Summit County officials outline strategy as health order moves into next phase |

Summit County officials outline strategy as health order moves into next phase

Physician's assistant Stephanie Kuenn is pictured in personal protective gear before seeing potential COVID-19 patients at the Summit Community Care Clinic in Frisco on March 30.
Liz Copan /

FRISCO — Recovering from a pandemic is a dance. With each new phase of recovery, there is potential to move backward.

To maintain the balance required to open up, Summit County officials are moving forward cautiously, Public Health Director Amy Wineland said at Monday’s recovery team town hall meeting. Wineland presented three phases moving forward: slow the spread, stabilization and long-term recovery.

The slow-the-spread phase was the county’s initial response to the virus. The county’s goals were to give the health system time to increase its patient capacity as well as increase testing capacity, Wineland said. 

With its amended order, the county is slowly moving into a stabilization phase. The criteria for the phase is a reduction in cases for at least 14 days, ensuring hospitals are able to treat everyone needing to be hospitalized and all people with COVID-19 symptoms can be tested. 

In the past week, the county has been able to dramatically increase testing and has seen a decrease in hospitalizations. However, it has not reported a 14-day decrease in symptoms. Wineland said the county is using other data to evaluate the county’s progress, like a reduction in cases among health care workers and outbreaks within residential facilities.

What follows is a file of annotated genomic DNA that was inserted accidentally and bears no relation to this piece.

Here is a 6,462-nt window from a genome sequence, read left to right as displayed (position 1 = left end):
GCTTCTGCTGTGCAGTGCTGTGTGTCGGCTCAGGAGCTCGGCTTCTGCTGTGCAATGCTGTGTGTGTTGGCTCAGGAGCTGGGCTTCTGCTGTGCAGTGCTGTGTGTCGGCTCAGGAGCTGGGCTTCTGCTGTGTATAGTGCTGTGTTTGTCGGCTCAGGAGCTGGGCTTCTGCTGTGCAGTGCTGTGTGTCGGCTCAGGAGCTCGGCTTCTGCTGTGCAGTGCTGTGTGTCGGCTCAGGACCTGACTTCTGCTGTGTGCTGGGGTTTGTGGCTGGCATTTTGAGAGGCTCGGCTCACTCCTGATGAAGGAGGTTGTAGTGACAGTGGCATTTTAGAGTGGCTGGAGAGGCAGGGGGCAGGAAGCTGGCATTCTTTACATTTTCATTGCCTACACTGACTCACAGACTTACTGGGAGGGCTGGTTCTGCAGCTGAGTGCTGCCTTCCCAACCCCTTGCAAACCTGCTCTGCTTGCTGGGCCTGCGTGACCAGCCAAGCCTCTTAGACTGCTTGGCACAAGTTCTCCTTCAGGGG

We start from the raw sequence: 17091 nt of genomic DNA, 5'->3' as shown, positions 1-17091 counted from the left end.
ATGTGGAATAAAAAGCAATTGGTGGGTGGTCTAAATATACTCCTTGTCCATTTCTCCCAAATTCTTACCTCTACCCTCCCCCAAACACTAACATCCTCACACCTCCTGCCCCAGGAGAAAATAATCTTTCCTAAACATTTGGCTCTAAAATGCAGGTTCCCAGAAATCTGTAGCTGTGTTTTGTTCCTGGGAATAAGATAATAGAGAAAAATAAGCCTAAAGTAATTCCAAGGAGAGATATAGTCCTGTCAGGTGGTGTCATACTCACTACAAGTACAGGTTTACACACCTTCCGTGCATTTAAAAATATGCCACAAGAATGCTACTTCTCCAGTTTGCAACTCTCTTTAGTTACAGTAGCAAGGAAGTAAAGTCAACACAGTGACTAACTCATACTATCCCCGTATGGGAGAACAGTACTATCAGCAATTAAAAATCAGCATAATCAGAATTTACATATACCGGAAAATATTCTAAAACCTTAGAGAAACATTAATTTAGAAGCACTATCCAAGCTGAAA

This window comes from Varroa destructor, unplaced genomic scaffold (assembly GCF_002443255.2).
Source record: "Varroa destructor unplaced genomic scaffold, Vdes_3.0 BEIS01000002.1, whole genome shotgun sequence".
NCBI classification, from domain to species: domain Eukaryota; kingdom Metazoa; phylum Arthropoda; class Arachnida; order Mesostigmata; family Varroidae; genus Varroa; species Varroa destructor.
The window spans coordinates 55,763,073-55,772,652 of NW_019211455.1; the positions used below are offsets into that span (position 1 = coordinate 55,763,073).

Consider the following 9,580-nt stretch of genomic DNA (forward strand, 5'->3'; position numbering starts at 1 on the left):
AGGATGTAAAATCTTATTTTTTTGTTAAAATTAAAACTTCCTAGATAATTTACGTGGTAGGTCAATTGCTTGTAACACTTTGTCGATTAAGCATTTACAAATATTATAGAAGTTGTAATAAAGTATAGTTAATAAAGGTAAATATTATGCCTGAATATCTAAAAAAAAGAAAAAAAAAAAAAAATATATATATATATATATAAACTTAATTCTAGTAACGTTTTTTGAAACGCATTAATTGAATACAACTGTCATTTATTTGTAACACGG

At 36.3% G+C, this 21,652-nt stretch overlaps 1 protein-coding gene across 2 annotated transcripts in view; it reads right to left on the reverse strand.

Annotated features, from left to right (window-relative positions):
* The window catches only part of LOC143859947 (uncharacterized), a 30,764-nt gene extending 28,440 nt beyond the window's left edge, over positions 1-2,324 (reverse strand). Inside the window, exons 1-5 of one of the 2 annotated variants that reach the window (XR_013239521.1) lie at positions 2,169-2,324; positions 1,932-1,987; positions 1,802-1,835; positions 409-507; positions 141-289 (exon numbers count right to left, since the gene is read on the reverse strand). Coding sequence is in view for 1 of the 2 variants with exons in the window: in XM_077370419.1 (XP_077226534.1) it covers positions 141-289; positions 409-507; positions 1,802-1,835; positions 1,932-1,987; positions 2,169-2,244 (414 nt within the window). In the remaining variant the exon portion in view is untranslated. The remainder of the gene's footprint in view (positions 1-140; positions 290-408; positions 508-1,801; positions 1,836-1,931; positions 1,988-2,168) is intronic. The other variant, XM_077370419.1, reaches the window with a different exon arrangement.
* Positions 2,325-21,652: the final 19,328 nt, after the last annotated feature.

“We look at all those types of measurements to make this decision to move forward and lift some of our restrictions,” she said. 

Wineland said the county will monitor the public health impact of lifted restrictions for two weeks with each move into a new phase. If the county finds that issues arise, officials can “tighten the faucet up more,” Wineland said. 

The long-term recovery phase, which involves lifting all restrictions, is far away. Wineland said it might not happen for 18-24 months, depending on when researchers develop a vaccine or treatment and cure for the virus.

Wineland also presented on how the county’s amended order compares with Gov. Jared Polis’ safer-at-home order, which was released Sunday. The major differences between the two orders involve the timeline of restrictions being lifted. 

Like the governor’s order, Summit County’s order allows retail curbside pickup, auto sales by appointment, real estate showings by appointment and transit services to continue starting Monday. On May 1, personal services can reopen, and on May 4, workplaces can have up to 50% of workers present. 

The state order doesn’t have any recommendations on child care facilities or short-term lodging. However, Summit County’s order allows child care facilities to open with strict precautions starting May 11 and prohibits short-term rentals from operating until May 31. 

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